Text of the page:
®The finest instrument is the mind.

How To Get My Kid To Practice? (Part One of Four)

Guest contributor Gabrielle Bauer is an experienced writer with a degree in music. Her children have been through The Royal Conservatory piano program up to grade 9, and she taught private and group lessons at Yamaha Canada Music for a number of years (many of the private lessons followed the Royal Conservatory program). She is currently working on a coaching manual for children, also with a mandate to spruce up the language.

The first in a four-part series, Ms. Bauer writes about strategies to motivate children to practice their instruments.

Just about all kids resist practicing their instrument at some point, typically when they hit the preteen years. If you’re like many parents, this resistance pushes your nag button. Predictably, your child digs in her heels and family harmony (let alone musical harmony) goes out the window. As the mother of two Royal Conservatory-bred teenagers and a veteran of the practicing minefield, I’ve approached the challenge from four different angles: People, Patterns, Performance, and Perspective. In this installment I’ll deal with the people.

It’s hard to keep the ultimate goal of music – sharing beauty – in mind when you’re sitting alone with your instrument day after day, drill after drill. Playing with other people can put the spark back into the endeavour. The possibilities are endless: duets, group keyboard lessons, a ukelele ensemble... One summer, my daughter, son and stepson formed an impromptu voice, saxophone and guitar trio and put together a modest repertoire of down-home songs. Come fall, the excitement of playing together carried them through the next Royal Conservatory examinations preparation cycle.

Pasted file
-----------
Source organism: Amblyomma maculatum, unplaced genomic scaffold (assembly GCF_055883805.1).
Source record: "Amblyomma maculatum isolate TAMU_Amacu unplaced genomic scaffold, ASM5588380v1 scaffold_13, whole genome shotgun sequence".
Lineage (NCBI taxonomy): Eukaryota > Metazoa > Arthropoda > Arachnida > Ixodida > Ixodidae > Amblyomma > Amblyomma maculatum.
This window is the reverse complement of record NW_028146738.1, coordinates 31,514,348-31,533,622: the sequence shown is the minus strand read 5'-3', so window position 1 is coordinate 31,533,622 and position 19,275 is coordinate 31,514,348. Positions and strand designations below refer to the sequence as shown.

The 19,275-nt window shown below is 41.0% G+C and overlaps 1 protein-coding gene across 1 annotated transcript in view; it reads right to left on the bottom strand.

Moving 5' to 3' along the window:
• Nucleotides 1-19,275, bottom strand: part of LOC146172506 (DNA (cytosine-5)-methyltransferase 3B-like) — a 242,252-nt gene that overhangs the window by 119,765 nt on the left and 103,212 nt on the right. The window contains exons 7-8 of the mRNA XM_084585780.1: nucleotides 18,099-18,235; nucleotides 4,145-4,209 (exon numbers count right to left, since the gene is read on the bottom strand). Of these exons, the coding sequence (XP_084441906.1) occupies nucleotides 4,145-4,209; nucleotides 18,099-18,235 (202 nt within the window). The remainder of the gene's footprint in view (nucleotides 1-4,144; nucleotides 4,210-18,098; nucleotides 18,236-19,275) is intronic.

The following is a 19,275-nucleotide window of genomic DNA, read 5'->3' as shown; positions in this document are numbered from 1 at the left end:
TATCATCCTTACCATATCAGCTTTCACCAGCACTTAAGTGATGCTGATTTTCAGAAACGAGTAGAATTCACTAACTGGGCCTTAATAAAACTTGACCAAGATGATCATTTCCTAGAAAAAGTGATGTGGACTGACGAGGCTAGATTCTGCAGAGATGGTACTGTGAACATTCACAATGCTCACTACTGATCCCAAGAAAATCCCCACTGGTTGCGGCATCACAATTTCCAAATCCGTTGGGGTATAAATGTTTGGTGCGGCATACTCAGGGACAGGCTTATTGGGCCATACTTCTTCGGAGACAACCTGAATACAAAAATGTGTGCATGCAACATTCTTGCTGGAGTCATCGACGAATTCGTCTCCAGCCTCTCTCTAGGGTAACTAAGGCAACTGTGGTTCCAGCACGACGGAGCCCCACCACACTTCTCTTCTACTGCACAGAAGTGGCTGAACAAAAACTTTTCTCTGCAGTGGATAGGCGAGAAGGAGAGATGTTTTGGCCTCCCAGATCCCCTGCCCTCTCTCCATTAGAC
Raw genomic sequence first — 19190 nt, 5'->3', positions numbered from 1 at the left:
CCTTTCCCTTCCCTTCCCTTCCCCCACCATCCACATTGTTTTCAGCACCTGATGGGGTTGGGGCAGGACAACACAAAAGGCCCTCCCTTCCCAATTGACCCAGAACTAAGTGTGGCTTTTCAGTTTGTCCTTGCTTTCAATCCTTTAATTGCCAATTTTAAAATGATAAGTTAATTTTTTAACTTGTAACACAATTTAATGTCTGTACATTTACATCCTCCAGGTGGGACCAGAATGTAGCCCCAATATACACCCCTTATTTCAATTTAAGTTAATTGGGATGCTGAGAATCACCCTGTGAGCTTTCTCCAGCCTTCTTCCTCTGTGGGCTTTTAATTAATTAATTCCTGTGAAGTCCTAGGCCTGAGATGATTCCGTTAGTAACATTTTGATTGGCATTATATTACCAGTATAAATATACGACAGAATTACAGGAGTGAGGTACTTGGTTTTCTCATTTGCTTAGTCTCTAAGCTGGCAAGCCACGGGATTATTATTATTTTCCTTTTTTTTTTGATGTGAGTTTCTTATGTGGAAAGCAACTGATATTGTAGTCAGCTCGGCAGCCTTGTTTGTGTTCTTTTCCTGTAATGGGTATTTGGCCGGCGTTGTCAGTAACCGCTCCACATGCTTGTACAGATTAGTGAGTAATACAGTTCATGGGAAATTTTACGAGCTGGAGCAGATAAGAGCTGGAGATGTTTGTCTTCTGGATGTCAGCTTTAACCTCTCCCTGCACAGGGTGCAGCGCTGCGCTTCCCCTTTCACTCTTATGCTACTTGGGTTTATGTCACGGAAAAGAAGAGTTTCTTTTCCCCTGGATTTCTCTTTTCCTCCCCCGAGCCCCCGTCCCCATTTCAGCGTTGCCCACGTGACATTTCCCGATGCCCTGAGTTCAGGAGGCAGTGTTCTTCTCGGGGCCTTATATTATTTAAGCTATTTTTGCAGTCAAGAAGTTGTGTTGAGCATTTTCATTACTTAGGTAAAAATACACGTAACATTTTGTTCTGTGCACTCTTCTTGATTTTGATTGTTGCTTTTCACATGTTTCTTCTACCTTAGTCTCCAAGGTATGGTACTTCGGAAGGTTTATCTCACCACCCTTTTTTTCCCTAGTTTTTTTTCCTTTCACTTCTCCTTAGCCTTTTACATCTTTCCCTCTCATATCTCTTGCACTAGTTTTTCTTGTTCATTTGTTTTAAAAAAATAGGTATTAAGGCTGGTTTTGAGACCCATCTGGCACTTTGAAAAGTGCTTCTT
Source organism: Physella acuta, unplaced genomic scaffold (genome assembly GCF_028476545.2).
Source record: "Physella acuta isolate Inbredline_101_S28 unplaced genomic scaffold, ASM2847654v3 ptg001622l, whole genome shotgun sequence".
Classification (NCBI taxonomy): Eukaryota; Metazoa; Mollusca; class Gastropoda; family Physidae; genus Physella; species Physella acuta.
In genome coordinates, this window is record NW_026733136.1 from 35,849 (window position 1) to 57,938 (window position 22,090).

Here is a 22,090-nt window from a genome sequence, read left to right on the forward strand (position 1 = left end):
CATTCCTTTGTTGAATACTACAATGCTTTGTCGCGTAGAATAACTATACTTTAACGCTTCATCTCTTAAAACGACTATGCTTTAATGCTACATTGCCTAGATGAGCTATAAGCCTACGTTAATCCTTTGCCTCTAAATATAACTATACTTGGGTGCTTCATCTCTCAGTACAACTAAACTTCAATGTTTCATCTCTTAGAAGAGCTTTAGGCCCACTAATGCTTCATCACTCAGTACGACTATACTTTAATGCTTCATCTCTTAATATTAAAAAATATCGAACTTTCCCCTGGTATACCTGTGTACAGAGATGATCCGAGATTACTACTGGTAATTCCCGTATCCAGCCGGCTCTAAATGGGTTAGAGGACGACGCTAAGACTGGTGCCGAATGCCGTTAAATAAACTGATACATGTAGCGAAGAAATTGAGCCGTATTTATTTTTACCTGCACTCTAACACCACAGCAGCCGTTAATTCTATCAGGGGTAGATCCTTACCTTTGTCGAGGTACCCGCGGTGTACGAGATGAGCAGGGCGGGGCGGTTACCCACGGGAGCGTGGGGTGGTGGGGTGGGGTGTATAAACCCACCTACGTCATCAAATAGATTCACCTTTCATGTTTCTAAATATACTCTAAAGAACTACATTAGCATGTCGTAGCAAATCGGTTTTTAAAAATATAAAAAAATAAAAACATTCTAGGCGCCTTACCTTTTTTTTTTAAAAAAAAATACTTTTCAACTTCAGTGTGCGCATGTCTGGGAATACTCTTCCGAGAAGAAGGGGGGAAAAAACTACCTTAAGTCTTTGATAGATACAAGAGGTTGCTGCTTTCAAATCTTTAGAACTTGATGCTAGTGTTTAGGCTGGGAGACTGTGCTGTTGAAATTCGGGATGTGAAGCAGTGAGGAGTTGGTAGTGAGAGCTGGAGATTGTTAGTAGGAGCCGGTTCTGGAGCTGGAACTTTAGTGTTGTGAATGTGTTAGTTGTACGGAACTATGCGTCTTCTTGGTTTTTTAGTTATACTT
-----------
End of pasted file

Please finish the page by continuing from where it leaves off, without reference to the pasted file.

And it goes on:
Know a musically proficient teenager in your neighbourhood? Consider hiring her once or twice a week as a practice buddy. Not to cast aspersions on your credentials as a role model, but a musically inclined teenager (a.k.a. Cool Person Whose Opinion Matters) has you beat hands down.

Taking the role-modeling idea a step further, find out if any professional musicians offer master classes in your area. Whether your child attends as a participant or spectator, he’ll soak up an atmosphere of excellence. Along similar lines, stay tuned for a free Conservatory software program enabling students to post their music and have it critiqued by specific teachers.

Inject some human energy into the mix and your child may surprise you by getting through and entire set of arpeggios without sighing.

See also:

Part two: Developing effective practice routines
Part three: Encouraging the performance aspects of practice
Part four: Changing your child’s perspective

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